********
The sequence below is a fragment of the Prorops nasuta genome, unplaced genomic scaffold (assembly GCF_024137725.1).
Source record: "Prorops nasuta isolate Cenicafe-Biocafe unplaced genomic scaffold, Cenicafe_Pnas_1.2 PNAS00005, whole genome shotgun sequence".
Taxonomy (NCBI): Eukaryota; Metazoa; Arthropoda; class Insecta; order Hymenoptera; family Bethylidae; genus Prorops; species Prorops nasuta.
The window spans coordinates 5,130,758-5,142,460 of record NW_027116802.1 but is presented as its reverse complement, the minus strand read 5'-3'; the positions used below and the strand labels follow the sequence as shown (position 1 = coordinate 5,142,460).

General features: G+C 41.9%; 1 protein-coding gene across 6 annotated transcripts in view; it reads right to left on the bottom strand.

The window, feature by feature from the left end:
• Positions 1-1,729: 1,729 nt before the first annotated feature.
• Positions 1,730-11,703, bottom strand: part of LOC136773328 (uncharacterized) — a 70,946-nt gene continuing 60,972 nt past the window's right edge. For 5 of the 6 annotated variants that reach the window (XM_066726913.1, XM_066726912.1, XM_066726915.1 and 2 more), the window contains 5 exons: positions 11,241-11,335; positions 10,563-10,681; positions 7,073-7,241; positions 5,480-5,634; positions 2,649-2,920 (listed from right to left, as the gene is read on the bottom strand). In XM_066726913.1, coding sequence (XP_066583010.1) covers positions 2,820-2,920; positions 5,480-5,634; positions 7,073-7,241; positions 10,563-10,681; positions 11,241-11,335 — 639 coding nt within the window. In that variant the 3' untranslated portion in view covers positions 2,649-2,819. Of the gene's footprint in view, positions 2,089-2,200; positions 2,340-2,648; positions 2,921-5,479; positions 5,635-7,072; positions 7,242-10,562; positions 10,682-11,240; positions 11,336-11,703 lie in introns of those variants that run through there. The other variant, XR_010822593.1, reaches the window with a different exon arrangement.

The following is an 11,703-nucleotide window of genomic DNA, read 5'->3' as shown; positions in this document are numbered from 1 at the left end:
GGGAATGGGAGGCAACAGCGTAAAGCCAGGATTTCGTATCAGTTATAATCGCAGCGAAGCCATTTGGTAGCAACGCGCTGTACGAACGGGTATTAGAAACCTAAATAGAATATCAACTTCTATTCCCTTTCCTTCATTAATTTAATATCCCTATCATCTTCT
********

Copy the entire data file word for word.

The sequence below is a fragment of the Prorops nasuta genome, unplaced genomic scaffold (assembly GCF_024137725.1).
Source record: "Prorops nasuta isolate Cenicafe-Biocafe unplaced genomic scaffold, Cenicafe_Pnas_1.2 PNAS00005, whole genome shotgun sequence".
Taxonomy (NCBI): Eukaryota; Metazoa; Arthropoda; class Insecta; order Hymenoptera; family Bethylidae; genus Prorops; species Prorops nasuta.
The window spans coordinates 5,130,758-5,142,460 of record NW_027116802.1 but is presented as its reverse complement, the minus strand read 5'-3'; the positions used below and the strand labels follow the sequence as shown (position 1 = coordinate 5,142,460).

General features: G+C 41.9%; 1 protein-coding gene across 6 annotated transcripts in view; it reads right to left on the bottom strand.

The window, feature by feature from the left end:
• Positions 1-1,729: 1,729 nt before the first annotated feature.
• Positions 1,730-11,703, bottom strand: part of LOC136773328 (uncharacterized) — a 70,946-nt gene continuing 60,972 nt past the window's right edge. For 5 of the 6 annotated variants that reach the window (XM_066726913.1, XM_066726912.1, XM_066726915.1 and 2 more), the window contains 5 exons: positions 11,241-11,335; positions 10,563-10,681; positions 7,073-7,241; positions 5,480-5,634; positions 2,649-2,920 (listed from right to left, as the gene is read on the bottom strand). In XM_066726913.1, coding sequence (XP_066583010.1) covers positions 2,820-2,920; positions 5,480-5,634; positions 7,073-7,241; positions 10,563-10,681; positions 11,241-11,335 — 639 coding nt within the window. In that variant the 3' untranslated portion in view covers positions 2,649-2,819. Of the gene's footprint in view, positions 2,089-2,200; positions 2,340-2,648; positions 2,921-5,479; positions 5,635-7,072; positions 7,242-10,562; positions 10,682-11,240; positions 11,336-11,703 lie in introns of those variants that run through there. The other variant, XR_010822593.1, reaches the window with a different exon arrangement.

The following is an 11,703-nucleotide window of genomic DNA, read 5'->3' as shown; positions in this document are numbered from 1 at the left end:
GGGAATGGGAGGCAACAGCGTAAAGCCAGGATTTCGTATCAGTTATAATCGCAGCGAAGCCATTTGGTAGCAACGCGCTGTACGAACGGGTATTAGAAACCTAAATAGAATATCAACTTCTATTCCCTTTCCTTCATTAATTTAATATCCCTATCATCTTCT